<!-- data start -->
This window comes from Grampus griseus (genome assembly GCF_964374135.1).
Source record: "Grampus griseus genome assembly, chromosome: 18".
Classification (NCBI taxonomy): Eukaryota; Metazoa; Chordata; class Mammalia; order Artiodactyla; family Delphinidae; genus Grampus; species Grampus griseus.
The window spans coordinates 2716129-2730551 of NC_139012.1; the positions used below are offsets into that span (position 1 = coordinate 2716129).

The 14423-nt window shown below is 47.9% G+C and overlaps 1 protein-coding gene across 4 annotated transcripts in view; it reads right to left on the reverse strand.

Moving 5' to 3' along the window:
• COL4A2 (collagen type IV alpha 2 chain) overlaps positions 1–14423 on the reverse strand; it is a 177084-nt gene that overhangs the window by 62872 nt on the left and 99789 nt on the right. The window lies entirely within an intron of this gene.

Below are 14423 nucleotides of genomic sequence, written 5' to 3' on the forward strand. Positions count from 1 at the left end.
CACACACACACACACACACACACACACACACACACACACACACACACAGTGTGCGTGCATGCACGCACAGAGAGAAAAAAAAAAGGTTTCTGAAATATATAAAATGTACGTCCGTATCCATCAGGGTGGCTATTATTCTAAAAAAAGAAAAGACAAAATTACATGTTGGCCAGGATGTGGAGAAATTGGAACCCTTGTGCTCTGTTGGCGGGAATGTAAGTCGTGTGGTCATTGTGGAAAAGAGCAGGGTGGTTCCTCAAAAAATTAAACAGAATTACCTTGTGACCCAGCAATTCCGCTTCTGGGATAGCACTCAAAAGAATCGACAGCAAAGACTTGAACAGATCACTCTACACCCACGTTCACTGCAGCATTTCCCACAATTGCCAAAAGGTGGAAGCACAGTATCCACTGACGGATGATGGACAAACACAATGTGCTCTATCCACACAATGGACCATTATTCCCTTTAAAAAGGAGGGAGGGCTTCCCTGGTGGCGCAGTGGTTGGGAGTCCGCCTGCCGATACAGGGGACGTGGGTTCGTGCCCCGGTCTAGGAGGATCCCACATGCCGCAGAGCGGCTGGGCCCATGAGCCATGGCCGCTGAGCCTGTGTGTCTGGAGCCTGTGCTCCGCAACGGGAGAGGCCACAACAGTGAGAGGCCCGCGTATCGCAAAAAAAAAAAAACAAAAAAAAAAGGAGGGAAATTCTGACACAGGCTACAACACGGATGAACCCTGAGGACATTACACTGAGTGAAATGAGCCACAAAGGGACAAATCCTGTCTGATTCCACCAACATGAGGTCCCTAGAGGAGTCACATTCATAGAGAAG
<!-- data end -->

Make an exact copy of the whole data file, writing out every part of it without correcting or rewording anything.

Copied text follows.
This window comes from Grampus griseus (genome assembly GCF_964374135.1).
Source record: "Grampus griseus genome assembly, chromosome: 18".
Classification (NCBI taxonomy): Eukaryota; Metazoa; Chordata; class Mammalia; order Artiodactyla; family Delphinidae; genus Grampus; species Grampus griseus.
The window spans coordinates 2716129-2730551 of NC_139012.1; the positions used below are offsets into that span (position 1 = coordinate 2716129).

The 14423-nt window shown below is 47.9% G+C and overlaps 1 protein-coding gene across 4 annotated transcripts in view; it reads right to left on the reverse strand.

Moving 5' to 3' along the window:
• COL4A2 (collagen type IV alpha 2 chain) overlaps positions 1–14423 on the reverse strand; it is a 177084-nt gene that overhangs the window by 62872 nt on the left and 99789 nt on the right. The window lies entirely within an intron of this gene.

Below are 14423 nucleotides of genomic sequence, written 5' to 3' on the forward strand. Positions count from 1 at the left end.
CACACACACACACACACACACACACACACACACACACACACACACACAGTGTGCGTGCATGCACGCACAGAGAGAAAAAAAAAAGGTTTCTGAAATATATAAAATGTACGTCCGTATCCATCAGGGTGGCTATTATTCTAAAAAAAGAAAAGACAAAATTACATGTTGGCCAGGATGTGGAGAAATTGGAACCCTTGTGCTCTGTTGGCGGGAATGTAAGTCGTGTGGTCATTGTGGAAAAGAGCAGGGTGGTTCCTCAAAAAATTAAACAGAATTACCTTGTGACCCAGCAATTCCGCTTCTGGGATAGCACTCAAAAGAATCGACAGCAAAGACTTGAACAGATCACTCTACACCCACGTTCACTGCAGCATTTCCCACAATTGCCAAAAGGTGGAAGCACAGTATCCACTGACGGATGATGGACAAACACAATGTGCTCTATCCACACAATGGACCATTATTCCCTTTAAAAAGGAGGGAGGGCTTCCCTGGTGGCGCAGTGGTTGGGAGTCCGCCTGCCGATACAGGGGACGTGGGTTCGTGCCCCGGTCTAGGAGGATCCCACATGCCGCAGAGCGGCTGGGCCCATGAGCCATGGCCGCTGAGCCTGTGTGTCTGGAGCCTGTGCTCCGCAACGGGAGAGGCCACAACAGTGAGAGGCCCGCGTATCGCAAAAAAAAAAAAACAAAAAAAAAAGGAGGGAAATTCTGACACAGGCTACAACACGGATGAACCCTGAGGACATTACACTGAGTGAAATGAGCCACAAAGGGACAAATCCTGTCTGATTCCACCAACATGAGGTCCCTAGAGGAGTCACATTCATAGAGAAG